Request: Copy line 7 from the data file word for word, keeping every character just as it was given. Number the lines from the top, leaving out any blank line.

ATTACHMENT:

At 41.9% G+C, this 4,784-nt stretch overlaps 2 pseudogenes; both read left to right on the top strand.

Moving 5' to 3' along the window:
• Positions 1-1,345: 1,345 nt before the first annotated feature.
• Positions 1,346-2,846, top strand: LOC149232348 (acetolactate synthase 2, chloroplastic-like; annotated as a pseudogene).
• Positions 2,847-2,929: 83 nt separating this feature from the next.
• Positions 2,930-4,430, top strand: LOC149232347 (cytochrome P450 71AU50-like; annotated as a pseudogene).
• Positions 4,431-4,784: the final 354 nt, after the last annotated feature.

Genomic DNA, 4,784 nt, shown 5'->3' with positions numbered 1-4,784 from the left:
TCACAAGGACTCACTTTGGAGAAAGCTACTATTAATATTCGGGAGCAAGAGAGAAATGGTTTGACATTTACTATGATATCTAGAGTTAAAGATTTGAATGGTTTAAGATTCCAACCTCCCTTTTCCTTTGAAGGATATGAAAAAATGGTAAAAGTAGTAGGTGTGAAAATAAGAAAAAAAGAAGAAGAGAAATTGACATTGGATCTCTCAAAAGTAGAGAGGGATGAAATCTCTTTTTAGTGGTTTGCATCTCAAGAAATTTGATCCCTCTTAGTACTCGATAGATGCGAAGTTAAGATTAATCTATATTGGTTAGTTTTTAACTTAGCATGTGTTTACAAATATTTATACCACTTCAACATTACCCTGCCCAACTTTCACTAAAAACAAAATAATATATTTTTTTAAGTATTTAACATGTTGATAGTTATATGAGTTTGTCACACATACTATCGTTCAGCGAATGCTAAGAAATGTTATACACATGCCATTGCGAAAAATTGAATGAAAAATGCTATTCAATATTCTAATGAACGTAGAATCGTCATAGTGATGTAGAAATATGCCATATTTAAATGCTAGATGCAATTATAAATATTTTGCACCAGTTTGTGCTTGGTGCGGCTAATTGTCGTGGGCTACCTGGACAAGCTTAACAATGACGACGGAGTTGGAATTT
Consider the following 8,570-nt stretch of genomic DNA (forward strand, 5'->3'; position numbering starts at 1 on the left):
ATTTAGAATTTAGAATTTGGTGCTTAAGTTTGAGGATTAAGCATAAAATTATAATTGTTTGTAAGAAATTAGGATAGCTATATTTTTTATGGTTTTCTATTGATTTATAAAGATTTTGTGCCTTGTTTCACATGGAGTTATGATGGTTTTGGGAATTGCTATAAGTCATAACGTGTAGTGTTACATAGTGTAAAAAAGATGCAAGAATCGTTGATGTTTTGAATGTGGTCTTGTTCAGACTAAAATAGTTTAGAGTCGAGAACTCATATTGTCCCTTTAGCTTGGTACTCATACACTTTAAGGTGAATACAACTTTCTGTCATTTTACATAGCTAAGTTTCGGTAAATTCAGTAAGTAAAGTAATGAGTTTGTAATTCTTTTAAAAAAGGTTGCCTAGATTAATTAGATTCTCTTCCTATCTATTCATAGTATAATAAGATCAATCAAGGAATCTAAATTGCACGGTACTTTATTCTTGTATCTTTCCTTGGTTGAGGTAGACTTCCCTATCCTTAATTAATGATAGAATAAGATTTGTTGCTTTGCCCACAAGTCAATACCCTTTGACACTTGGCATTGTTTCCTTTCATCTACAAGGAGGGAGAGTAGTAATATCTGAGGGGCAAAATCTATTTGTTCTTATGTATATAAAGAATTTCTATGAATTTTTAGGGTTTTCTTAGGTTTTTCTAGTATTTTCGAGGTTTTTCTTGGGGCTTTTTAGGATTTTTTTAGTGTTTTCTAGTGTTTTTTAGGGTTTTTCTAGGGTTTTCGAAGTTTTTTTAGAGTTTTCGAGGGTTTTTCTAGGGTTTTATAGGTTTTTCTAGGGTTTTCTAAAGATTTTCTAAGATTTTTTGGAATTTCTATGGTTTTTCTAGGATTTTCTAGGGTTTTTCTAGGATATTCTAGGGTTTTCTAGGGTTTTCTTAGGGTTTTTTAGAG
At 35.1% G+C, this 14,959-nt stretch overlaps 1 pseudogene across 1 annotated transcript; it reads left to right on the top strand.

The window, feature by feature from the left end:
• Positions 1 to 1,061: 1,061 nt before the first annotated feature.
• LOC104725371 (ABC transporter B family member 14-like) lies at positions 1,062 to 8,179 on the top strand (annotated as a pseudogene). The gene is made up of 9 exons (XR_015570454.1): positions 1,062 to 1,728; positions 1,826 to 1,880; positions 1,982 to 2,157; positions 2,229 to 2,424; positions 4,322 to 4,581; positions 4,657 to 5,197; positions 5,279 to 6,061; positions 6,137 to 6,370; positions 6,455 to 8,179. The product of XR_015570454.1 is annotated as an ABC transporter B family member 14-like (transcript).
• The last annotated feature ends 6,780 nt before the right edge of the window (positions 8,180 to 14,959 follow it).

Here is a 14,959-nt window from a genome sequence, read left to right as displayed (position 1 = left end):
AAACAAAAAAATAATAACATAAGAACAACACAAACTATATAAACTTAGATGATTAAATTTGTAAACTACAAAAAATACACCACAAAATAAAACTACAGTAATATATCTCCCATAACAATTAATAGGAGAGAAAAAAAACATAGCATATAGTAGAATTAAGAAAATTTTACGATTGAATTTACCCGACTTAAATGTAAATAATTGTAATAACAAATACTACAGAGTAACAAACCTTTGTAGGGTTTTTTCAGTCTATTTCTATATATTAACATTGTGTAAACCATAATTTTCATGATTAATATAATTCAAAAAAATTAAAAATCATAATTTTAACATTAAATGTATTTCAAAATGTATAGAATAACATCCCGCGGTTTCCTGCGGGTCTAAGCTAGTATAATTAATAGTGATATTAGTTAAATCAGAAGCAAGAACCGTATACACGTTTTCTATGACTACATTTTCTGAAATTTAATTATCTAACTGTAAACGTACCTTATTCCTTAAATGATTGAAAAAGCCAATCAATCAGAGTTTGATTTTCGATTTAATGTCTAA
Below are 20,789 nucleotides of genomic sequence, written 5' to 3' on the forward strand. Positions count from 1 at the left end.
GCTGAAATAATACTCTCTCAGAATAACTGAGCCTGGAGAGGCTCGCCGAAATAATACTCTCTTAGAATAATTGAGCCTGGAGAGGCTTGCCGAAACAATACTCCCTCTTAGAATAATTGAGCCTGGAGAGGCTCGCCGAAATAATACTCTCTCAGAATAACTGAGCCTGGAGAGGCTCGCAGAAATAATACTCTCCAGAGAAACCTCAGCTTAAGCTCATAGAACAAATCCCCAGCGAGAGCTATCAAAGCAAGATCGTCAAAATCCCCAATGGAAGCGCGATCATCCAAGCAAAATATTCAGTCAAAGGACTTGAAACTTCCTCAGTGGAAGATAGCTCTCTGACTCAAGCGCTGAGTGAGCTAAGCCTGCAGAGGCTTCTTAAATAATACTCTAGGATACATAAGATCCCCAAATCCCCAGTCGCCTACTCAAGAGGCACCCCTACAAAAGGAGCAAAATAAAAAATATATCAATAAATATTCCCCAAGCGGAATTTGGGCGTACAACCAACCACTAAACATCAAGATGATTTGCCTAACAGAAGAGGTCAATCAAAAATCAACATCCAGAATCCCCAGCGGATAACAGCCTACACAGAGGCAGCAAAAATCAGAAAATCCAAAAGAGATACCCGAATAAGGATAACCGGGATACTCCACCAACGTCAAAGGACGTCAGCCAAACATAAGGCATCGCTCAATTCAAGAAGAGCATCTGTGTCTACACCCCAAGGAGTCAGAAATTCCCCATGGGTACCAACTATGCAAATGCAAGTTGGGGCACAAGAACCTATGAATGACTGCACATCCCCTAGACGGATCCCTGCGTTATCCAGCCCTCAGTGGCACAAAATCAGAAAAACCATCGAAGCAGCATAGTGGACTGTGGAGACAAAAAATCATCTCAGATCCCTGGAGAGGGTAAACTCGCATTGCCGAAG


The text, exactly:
• Positions 4,431-4,784: the final 354 nt, after the last annotated feature.